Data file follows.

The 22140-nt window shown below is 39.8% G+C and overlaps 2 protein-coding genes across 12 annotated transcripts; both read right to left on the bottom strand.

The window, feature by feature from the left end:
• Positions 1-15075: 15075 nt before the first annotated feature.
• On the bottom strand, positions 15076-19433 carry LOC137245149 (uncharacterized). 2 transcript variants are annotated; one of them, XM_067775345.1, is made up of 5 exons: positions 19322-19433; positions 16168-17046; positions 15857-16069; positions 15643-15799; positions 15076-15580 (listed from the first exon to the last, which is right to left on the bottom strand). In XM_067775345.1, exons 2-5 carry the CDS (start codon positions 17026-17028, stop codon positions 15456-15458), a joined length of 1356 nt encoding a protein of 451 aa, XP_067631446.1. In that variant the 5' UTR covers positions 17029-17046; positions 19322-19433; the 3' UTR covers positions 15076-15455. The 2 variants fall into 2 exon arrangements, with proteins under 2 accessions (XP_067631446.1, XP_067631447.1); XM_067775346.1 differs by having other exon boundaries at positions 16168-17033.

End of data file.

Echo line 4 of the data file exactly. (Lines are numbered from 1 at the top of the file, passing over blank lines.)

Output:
• On the bottom strand, positions 15076-19433 carry LOC137245149 (uncharacterized). 2 transcript variants are annotated; one of them, XM_067775345.1, is made up of 5 exons: positions 19322-19433; positions 16168-17046; positions 15857-16069; positions 15643-15799; positions 15076-15580 (listed from the first exon to the last, which is right to left on the bottom strand). In XM_067775345.1, exons 2-5 carry the CDS (start codon positions 17026-17028, stop codon positions 15456-15458), a joined length of 1356 nt encoding a protein of 451 aa, XP_067631446.1. In that variant the 5' UTR covers positions 17029-17046; positions 19322-19433; the 3' UTR covers positions 15076-15455. The 2 variants fall into 2 exon arrangements, with proteins under 2 accessions (XP_067631446.1, XP_067631447.1); XM_067775346.1 differs by having other exon boundaries at positions 16168-17033.